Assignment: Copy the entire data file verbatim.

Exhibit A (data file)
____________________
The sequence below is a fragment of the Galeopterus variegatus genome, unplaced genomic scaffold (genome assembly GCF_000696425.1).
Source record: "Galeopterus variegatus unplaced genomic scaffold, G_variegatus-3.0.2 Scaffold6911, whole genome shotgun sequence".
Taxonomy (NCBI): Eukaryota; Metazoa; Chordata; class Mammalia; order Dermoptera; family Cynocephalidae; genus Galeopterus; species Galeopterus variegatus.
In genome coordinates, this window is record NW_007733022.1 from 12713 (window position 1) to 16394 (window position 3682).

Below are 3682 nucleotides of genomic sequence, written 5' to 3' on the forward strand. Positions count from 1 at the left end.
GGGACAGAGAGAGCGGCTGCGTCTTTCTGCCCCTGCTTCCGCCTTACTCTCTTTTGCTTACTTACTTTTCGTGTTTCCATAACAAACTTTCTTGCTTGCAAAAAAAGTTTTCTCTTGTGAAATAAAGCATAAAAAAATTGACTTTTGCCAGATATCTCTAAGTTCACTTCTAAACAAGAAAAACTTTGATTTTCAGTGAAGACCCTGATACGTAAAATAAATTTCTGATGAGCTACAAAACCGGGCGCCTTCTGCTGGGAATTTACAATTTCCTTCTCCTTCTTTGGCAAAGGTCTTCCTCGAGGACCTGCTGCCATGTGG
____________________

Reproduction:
The sequence below is a fragment of the Galeopterus variegatus genome, unplaced genomic scaffold (genome assembly GCF_000696425.1).
Source record: "Galeopterus variegatus unplaced genomic scaffold, G_variegatus-3.0.2 Scaffold6911, whole genome shotgun sequence".
Taxonomy (NCBI): Eukaryota; Metazoa; Chordata; class Mammalia; order Dermoptera; family Cynocephalidae; genus Galeopterus; species Galeopterus variegatus.
In genome coordinates, this window is record NW_007733022.1 from 12713 (window position 1) to 16394 (window position 3682).

Below are 3682 nucleotides of genomic sequence, written 5' to 3' on the forward strand. Positions count from 1 at the left end.
GGGACAGAGAGAGCGGCTGCGTCTTTCTGCCCCTGCTTCCGCCTTACTCTCTTTTGCTTACTTACTTTTCGTGTTTCCATAACAAACTTTCTTGCTTGCAAAAAAAGTTTTCTCTTGTGAAATAAAGCATAAAAAAATTGACTTTTGCCAGATATCTCTAAGTTCACTTCTAAACAAGAAAAACTTTGATTTTCAGTGAAGACCCTGATACGTAAAATAAATTTCTGATGAGCTACAAAACCGGGCGCCTTCTGCTGGGAATTTACAATTTCCTTCTCCTTCTTTGGCAAAGGTCTTCCTCGAGGACCTGCTGCCATGTGG